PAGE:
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Expressing dismay that they had no alternative, Sonoma County supervisors on Tuesday approved a plan to limit preservation of smooth paved surfaces to a select list of 150 miles of county roads.

"What else are we gonna do at this point?" Supervisor Mike Kerns said. "Something's got to happen here or all our roads are going to fall apart."

Paul Kelley, who along with Kerns is leaving the board this year, said that setting priorities for pavement preservation was "a foregone conclusion."

The plan presented by Phil Demery, county transportation and public works director, directs $4.5 million a year in pavement preservation work to 31 heavily traveled roads in unincorporated areas of the county.

Those roads represent 11 percent of the county's 1,384-mile network of roads, which Demery said is an asset worth $2.5 billion.

County roads are in poor shape overall, with a pavement condition index of 43 on a scale of 100. It would cost $55 million a year — more than 10 times the county's budget — to maintain that rating throughout the road system, Demery said.

Under the new plan, 150 miles of roads that carry an average of 4,500 vehicles per day will be maintained in good condition. More than 1,200 miles of county roads will be allowed to fail within 10 years, Demery said, and some of those roads will be converted to gravel surfaces.

Routine maintenance, including filling potholes, clearing brush and repairing storm damage, will continue on all county roads.

Roads in unincorporated Sonoma County were rated worst in the Bay Area this year for the sixth year running, according to the Metropolitan Transportation Commission.

Federal gasoline taxes of 18 cents a gallon are the primary source of funding for pavement preservation, Demery told the supervisors.

That funding source is falling short of the need throughout California and the nation, he said, noting that in Michigan roads are "reverting to gravel every day."

Supervisors Shirlee Zane, Kerns and Kelley said that a new tax, fee or funding pattern should be considered to pay for pavement preservation. Supervisor Efren Carrillo suggested "taking money from somewhere else" in the county budget.

Chairwoman Valerie Brown predicted that supervisors will be getting calls from property taxpayers who wonder why they don't get good roads for their money.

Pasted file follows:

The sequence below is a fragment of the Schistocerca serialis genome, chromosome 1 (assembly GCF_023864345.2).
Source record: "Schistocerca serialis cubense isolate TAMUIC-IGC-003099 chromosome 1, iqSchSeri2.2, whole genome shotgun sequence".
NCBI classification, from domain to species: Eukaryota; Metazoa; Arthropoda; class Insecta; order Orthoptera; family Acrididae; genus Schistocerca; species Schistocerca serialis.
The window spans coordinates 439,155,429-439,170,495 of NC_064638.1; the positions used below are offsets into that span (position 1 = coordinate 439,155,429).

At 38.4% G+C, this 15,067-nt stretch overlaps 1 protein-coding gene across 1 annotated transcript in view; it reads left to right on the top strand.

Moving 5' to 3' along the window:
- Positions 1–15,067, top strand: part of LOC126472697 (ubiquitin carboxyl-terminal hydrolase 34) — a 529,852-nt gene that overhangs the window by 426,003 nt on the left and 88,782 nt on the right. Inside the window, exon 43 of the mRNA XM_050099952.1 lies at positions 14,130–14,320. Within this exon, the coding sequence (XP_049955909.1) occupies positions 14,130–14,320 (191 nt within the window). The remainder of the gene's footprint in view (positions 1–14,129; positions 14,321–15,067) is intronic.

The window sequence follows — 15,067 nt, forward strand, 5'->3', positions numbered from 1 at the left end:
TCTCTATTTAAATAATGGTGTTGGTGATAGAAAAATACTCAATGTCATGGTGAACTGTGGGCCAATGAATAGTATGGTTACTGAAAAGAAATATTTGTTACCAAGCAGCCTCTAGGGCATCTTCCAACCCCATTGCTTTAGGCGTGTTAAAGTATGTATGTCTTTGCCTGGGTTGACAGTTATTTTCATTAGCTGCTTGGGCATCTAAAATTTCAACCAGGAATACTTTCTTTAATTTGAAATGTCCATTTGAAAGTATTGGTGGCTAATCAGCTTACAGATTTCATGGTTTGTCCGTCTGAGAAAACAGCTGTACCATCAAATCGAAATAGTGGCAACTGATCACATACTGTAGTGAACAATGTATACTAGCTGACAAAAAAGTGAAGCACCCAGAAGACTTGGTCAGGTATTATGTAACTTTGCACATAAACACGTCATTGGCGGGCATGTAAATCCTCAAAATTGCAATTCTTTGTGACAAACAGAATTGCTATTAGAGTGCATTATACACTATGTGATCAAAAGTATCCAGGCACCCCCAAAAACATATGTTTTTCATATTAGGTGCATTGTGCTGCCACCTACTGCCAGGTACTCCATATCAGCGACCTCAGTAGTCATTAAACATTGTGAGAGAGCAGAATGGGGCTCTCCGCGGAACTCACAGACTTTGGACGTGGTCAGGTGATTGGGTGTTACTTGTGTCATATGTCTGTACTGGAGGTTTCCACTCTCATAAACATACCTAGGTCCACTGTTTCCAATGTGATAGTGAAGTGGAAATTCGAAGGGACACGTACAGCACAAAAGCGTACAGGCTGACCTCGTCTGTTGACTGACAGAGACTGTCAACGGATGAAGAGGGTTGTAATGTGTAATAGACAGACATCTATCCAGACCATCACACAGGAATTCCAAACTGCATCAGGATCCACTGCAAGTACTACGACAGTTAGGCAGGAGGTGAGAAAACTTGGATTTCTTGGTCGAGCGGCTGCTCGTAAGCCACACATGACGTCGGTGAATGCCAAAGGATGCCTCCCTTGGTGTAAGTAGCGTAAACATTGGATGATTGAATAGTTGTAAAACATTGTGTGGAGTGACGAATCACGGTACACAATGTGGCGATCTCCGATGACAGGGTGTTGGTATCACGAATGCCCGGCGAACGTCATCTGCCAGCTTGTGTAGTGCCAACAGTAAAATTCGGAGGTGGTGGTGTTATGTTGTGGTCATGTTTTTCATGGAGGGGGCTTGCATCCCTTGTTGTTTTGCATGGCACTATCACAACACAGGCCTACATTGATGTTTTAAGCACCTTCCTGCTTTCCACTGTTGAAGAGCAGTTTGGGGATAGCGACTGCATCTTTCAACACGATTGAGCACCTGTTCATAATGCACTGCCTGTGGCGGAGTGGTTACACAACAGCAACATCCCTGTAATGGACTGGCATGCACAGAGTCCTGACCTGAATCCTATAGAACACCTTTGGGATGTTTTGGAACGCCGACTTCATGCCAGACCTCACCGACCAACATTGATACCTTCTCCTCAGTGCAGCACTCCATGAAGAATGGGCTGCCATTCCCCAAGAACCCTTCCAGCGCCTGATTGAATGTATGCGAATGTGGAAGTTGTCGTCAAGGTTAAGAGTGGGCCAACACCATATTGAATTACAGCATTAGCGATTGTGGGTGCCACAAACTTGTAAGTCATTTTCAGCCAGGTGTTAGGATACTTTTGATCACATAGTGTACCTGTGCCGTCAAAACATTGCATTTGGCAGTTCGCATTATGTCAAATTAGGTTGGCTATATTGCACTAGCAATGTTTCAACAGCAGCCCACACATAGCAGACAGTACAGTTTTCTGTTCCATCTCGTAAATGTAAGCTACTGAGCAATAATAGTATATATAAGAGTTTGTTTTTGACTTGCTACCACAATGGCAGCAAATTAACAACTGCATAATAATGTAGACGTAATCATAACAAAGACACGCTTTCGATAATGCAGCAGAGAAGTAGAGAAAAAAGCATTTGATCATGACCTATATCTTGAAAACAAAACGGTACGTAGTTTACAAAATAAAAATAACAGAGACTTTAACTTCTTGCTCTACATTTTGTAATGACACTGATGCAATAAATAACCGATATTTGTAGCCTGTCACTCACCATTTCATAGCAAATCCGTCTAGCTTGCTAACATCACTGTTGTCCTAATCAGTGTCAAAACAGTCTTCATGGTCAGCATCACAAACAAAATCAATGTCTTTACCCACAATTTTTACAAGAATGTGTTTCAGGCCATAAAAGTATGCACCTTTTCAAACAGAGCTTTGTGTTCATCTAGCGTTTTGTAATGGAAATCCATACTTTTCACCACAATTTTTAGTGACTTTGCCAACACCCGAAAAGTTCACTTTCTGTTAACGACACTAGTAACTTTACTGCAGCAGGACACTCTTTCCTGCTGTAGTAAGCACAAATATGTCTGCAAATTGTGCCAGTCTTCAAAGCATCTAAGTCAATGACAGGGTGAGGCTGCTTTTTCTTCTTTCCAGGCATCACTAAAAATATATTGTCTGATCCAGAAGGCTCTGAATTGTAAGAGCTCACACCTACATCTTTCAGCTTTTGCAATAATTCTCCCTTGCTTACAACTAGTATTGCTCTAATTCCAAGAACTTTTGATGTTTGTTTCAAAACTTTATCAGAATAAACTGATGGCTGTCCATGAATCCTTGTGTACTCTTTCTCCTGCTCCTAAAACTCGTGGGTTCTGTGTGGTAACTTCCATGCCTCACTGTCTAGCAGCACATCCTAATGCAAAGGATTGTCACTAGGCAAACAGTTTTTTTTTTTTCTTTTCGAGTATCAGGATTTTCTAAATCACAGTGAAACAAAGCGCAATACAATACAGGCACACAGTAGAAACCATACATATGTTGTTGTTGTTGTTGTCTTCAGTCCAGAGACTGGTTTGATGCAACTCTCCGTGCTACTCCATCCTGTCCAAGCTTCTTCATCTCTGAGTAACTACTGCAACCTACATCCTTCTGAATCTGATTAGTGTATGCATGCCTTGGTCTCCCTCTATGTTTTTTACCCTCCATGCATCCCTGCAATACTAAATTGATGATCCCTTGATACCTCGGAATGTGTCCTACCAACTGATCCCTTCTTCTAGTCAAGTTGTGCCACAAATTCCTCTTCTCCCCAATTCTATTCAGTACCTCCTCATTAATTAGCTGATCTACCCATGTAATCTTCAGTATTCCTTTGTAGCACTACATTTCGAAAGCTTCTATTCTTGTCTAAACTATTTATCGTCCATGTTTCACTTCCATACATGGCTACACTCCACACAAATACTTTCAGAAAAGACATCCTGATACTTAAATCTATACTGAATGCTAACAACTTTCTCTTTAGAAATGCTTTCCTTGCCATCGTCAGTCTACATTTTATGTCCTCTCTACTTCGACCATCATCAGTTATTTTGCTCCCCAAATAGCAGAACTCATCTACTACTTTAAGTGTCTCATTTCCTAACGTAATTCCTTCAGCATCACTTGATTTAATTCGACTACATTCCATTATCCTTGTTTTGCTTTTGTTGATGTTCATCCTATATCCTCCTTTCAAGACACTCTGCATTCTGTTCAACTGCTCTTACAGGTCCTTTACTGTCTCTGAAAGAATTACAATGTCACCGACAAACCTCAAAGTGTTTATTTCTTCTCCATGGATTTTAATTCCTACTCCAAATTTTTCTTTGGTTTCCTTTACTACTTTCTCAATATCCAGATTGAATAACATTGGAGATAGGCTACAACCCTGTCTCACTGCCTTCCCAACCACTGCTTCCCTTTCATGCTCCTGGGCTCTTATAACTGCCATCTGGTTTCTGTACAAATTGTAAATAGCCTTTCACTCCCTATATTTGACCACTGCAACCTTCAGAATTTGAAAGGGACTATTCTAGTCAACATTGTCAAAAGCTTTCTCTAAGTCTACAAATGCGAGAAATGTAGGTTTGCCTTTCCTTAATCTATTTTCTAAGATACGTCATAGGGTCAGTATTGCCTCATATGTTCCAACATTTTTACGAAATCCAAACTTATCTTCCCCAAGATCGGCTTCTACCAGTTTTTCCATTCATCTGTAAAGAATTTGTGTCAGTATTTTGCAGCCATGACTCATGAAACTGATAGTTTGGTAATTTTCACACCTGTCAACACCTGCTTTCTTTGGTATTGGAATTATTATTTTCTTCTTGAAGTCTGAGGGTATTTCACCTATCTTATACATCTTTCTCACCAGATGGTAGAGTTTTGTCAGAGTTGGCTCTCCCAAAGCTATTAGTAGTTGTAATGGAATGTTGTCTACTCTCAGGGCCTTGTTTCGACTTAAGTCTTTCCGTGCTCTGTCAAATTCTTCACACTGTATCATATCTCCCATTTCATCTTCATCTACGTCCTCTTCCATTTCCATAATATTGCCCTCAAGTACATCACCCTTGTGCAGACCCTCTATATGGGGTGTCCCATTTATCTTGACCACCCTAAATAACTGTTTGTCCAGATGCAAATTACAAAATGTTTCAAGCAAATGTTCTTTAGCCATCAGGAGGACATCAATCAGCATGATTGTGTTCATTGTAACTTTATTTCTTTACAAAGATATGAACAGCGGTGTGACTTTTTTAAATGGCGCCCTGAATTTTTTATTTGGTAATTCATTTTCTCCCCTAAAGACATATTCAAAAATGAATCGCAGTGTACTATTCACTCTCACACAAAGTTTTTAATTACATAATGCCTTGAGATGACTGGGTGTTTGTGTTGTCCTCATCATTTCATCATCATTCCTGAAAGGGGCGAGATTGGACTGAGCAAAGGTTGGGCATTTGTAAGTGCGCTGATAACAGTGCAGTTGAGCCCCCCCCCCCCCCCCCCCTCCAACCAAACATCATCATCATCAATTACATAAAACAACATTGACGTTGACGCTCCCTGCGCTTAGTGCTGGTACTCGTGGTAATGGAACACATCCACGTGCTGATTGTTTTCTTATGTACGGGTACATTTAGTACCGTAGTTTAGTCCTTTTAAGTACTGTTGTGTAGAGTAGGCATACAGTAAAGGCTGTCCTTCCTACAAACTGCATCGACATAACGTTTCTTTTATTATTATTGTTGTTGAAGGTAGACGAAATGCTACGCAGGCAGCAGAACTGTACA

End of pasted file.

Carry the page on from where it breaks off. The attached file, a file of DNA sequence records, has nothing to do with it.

The county gets 28 cents out of every property tax dollar, she said, and officials noted that about one-half cent goes to transportation and public works.

Measure W on the Nov. 2 ballot in Sonoma County would raise annual vehicle license fees by $10, generating about $5 million a year, with 23 percent — or about $1.2 million — earmarked for road improvements.

Sonoma County and its nine cities would compete for the road funding, which could be spent on paving and pothole repairs, as well as traffic signals, bike lanes, bus turnouts and more, said Steve Urbanek, the county's pavement preservation manager.

The county hasn't considered how it might spend Measure W revenues and did not consider them in developing the priority list.

"It's not something we could count on," Urbanek said.

Measure M, a quarter-cent transportation sales tax approved by county voters in 2004, generates $1.35 million a year for the county and is applied to routine road maintenance, not pavement preservation, Urbanek said.

Christine Culver, executive director of Sonoma County Bicycle Coalition, said cyclists enjoy the county's scenic back roads and acknowledged the financial strain of maintaining them.

"We're all in this boat together," she said. "I don't have a fist to shake."

If some roads deteriorate, as the county says they will, Culver suggested that cyclists "look into getting fatter tires on their bikes."

Wider tires absorb shocks and provide better traction on rough roads, she said.